Fishery report of the krill catching trawler «Cooperation Sea» on the Antarctic krill (Euphausia superba) biology and hydrometeorological conditions in the fishing area of the Atlantic Antarctic during the summer-winter fishing season of 2015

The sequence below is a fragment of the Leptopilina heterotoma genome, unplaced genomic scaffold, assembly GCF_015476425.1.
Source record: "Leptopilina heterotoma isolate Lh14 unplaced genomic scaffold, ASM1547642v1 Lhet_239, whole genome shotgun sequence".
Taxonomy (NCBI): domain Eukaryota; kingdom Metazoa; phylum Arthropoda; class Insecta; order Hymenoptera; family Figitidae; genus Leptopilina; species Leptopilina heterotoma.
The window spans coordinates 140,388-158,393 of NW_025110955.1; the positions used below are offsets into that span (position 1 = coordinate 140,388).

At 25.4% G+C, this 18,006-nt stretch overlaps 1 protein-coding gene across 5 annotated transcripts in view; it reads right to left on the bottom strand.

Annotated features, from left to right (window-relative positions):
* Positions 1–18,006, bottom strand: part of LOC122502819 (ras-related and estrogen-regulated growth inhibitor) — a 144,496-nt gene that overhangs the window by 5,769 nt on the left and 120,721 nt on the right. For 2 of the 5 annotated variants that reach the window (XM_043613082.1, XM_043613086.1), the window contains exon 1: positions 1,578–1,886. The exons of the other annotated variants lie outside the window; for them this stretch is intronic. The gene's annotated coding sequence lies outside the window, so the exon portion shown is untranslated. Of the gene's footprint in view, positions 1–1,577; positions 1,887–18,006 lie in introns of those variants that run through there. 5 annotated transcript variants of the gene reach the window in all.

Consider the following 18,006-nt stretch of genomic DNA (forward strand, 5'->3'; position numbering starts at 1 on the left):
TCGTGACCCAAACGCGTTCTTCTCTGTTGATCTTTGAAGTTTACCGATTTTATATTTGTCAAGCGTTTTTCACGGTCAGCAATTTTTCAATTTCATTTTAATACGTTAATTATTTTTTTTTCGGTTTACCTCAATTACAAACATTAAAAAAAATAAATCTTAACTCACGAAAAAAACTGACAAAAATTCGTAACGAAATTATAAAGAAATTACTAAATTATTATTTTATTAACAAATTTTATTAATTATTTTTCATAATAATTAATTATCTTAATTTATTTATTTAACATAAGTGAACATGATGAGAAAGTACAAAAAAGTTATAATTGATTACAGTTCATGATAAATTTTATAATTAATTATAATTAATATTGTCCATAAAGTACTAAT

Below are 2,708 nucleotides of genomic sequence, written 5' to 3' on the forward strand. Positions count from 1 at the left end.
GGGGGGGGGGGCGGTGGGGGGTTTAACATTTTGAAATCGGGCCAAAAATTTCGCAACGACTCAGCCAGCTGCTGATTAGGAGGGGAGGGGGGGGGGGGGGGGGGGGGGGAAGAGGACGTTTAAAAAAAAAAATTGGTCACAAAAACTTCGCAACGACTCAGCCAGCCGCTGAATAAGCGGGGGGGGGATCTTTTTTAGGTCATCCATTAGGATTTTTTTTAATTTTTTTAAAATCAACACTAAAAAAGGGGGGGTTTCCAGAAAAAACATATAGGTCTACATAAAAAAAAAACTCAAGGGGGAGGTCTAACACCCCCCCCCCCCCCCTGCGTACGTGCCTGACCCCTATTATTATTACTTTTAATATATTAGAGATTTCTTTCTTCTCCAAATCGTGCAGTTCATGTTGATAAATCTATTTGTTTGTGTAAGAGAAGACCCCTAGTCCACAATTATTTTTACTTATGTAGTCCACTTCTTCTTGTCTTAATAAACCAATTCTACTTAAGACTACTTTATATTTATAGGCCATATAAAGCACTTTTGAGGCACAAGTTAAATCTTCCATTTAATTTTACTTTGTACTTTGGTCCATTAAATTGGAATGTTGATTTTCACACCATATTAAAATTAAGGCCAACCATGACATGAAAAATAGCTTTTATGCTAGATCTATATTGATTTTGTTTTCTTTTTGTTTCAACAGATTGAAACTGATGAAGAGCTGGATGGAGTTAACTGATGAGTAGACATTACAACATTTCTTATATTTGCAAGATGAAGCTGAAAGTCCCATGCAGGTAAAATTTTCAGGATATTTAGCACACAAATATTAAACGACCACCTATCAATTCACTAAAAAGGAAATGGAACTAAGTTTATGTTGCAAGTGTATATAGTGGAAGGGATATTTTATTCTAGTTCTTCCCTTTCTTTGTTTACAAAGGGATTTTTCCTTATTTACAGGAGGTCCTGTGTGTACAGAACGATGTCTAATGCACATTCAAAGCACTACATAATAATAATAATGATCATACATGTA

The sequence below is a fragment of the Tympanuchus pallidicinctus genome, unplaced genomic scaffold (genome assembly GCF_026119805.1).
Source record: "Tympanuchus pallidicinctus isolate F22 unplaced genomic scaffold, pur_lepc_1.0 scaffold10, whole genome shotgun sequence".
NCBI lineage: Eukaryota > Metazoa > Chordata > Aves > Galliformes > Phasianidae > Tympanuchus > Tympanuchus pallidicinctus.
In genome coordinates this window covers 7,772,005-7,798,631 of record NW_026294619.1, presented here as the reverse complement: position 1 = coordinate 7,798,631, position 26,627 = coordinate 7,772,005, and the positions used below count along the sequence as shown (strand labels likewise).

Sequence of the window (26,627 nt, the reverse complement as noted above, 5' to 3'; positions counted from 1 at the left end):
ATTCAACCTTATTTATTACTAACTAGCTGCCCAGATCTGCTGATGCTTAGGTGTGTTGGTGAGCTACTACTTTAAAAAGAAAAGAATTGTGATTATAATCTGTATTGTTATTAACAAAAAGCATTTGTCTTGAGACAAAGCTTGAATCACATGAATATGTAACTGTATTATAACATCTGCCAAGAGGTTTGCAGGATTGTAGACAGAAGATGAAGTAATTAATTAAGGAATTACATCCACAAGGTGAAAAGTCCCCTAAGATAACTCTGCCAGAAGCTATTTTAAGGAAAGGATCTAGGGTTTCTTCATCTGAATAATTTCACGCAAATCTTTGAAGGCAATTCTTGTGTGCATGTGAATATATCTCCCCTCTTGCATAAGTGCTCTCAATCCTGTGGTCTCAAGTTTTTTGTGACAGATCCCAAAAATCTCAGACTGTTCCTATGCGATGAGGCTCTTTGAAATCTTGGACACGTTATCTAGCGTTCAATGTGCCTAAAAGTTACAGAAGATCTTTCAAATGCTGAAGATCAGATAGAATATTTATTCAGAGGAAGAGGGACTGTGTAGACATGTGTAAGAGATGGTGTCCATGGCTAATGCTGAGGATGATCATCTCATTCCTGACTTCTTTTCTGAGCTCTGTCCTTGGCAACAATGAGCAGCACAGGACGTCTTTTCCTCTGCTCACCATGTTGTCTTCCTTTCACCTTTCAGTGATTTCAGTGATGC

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The krill catching trawler «Cooperation Sea» was conducting the Antarctic krill (Euphausia superba) fisheries in the Atlantic Antarctic area (South Shetland Islands, Bransfield Strait and off South Georgia Island) from 7 February to 23 June 2015. The total krill catch made up 12,500 tons, including area 48.1 (10,900 tons) and area 48.3 (1,600 tons); the CPUE parameter equaled 9.1 tons per hour and 7.9 tons per hour, correspondingly; the average catch per boat day reached 119.7 tons and 95.6 tons, correspondingly. It is suggested that the total krill catch in the Atlantic Antarctic in 2016 can be increased by means of krill fisheries in subarea 48.2, where fishing zones had been covered with ice during the last fishing season, or equipping the vessel with continuous fishing system. This system will allow to efficiently catch krill concentrations, which, according to the traditional fishing scheme, is not considered feasible. Commercial krill aggregations were formed in the north-western areas of the island and continental shelf and slope. The krill specimens in the islands’ area (Elephant Island, George Island, Livingston Island) were characterized by a larger size than those caught in the Bransfield Strait. Thus, length and weight of the krill body, caught on the shelf and slope of the islands, ranged from 46.7 to 52.3 mm and from 0.68 to 1.04 g; in the strait area - from 43.6 to 46.7 mm and from 0.53 to 0.59 g, correspondingly. Larger krill specimens were reported in the zones with high surface temperature. In February-March, in the areas of the South Shetland Islands and Bransfield Strait krill spawning sites were observed; its intensive feeding on phytoplankton in the upper ocean layers was also marked. In April-May the krill spawning season was finished: in area 48.1 it came to end later than in area 48.3. For a short period of time, hydrometeorological and ice conditions in areas 48.1 and 48.3 prevented the trawler from conducting fisheries. The loss of fishing time made up 8.8 days, or 7.5% of the total amount of boat days.